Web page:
Many companies are shifting towards more consumer profiling. Capital one made the news back in August when it was discovered they used a third party to estimate a potential customer’s worth. The third party collected data based on where you lived (from your IP address), what type of browser you used, what time of day it is**, etc, to make guesses on how much income you have, and how good a credit risk you are. Capital one would then choose which credit card offers to display on their website based on that estimation. Capital one claimed not to use the data in making lending decisions, however they made the news again six months ago when they offered different users different loan rates presumably based on the browser used. This action is legal because they aren’t discriminating based on any of the protected classes. This kind of profiling, however, is one trend that may make online discount hunting harder.

A product otherwise on sale may be offered to me at full price if the profiler estimates (rightly or wrongly) that I want the product and can afford it. This isn’t exactly new, but it may be becoming more common. Amazon tried something similar, but reversed their policy admit a backlash from the internet community. Although, there are mixed reports that they may be at it again, mostly by redirecting prime customers to different products and not price fixing per se.

This dynamic pricing (Also called flexible pricing, customized pricing, and personalized pricing) has become an increasing concern of mine with the abundance of personalized ads. A few weeks ago I was jewelry shopping on QVC.com. I ended up leaving a tab open because a ring I liked was out of stock in my size and I wanted to see when it would be back in. I’ve now noticed as I’ve surfed the web that the same ring has been featured on ads for QVC. I tried it out by leaving a tab open with a different product. This means several things: 1) QVC (or a third party acting on QVC’s behalf) knows what my shopping behavior is and have tied it to me, likely by the cookie they left on my computer; 2) They are sharing that data with a third party advertiser responsible for display ads on many different websites; 3) The ad broker is likely keeping tabs on where I am going and may be sharing that information back to QVC. What if I purchase something expensive elsewhere, will the advertiser tell QVC that I can afford to pay more? If I look for a QVC discount code, would it signal that I really want the ring so QVC should raise the price? To be fair, I don’t think this is unique to QVC. Nor do I think QVC is doing anything deceptive in terms of price altering. The price never changed for me, and I had my husband check from a different state using a different browser and operating system. My concern is that dynamic pricing will be the next step.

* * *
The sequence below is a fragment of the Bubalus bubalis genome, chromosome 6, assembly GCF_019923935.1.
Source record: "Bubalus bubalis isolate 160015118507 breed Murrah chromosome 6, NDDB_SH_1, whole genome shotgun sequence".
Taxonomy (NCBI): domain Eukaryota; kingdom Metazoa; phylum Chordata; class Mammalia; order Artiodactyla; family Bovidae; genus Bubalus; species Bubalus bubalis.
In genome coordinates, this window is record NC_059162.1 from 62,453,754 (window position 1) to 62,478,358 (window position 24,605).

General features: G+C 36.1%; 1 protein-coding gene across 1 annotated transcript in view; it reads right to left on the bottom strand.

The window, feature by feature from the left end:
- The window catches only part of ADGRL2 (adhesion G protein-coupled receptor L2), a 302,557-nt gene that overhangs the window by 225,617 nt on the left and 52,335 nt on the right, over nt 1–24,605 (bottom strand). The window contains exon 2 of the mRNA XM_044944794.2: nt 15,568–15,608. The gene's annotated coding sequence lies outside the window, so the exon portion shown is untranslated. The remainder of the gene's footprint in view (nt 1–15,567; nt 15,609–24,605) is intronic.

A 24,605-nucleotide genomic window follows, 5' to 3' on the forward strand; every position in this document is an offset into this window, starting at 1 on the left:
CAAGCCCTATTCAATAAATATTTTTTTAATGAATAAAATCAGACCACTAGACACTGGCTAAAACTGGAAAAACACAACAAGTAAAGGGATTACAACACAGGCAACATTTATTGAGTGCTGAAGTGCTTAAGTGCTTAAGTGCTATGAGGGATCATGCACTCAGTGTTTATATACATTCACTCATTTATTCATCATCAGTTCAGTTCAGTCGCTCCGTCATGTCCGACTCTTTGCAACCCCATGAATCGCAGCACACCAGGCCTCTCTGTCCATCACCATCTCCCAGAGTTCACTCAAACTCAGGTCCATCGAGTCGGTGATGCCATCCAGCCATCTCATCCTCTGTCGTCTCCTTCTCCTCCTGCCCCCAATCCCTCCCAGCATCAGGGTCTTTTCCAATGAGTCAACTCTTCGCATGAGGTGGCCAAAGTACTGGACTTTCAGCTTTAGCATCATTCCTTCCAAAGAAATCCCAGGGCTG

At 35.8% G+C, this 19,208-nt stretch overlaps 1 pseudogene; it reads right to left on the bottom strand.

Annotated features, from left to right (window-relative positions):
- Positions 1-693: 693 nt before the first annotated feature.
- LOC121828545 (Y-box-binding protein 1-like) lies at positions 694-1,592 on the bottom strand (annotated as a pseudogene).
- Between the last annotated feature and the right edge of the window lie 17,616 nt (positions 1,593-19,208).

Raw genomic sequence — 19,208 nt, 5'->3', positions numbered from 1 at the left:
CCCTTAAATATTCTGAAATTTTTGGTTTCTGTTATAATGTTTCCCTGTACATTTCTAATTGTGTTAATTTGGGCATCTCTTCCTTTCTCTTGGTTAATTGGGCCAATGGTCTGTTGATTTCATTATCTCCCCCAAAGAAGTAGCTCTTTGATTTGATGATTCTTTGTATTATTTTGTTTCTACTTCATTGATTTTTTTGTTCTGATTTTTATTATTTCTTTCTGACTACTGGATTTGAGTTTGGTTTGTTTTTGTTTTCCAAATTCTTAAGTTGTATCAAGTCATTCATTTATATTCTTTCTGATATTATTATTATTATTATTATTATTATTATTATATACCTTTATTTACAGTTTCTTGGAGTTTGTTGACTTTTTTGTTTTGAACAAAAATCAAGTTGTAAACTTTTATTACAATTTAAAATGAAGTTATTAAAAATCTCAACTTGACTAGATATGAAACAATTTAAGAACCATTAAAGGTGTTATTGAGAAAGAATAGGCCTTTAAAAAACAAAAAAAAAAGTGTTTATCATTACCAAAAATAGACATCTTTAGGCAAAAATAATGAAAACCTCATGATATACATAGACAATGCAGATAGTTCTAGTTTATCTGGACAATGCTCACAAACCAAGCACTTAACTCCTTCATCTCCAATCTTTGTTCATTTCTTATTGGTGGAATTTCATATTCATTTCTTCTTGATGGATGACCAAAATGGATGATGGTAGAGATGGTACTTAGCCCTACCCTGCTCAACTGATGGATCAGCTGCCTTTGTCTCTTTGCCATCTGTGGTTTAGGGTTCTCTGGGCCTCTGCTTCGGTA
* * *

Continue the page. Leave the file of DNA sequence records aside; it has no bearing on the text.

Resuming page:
The concern I have is I am no longer in charge of the single I send. I do not know how online companies are evaluating me, and what that could mean to my bottom line. While dynamic pricing has been around for ages in the form of senior citizen discounts, or student discounts, in those cases the change is price is transparent. I know what the discount is, whether or not I qualify and what I have to do to get it. When dynamic pricing happens because of my internet habits, I have no awareness. I don’t know that if I had opened Chrome instead of Firefox that morning, I could have saved. Would a company assume I have more disposable income if I view their website from a smart phone?

There’s no clear cut way to thwart this kind of tracking. Removing cookies would be one step, since it reduces the amount of ongoing tracking most companies can do. Even that’s not full proof, as my IP address is unlikely to change in any one sitting. If the combination of ip geolocation, exact operating system (vista home vs Windows 7 professional, etc), and browser version is not enough to identify my computer, it certainty narrows down the field of possibilities.

For now, I will have to be careful about how I shop online if I want to ensure I am paying the best prices.

** Whether you’re on during the day or night could indicate what type of job you have: day shift vs night shift, white color vs blue color. The type of browser and operating system can also be used for profiling, as computer geeks often use linux, while trendy hipster types might prefer apple.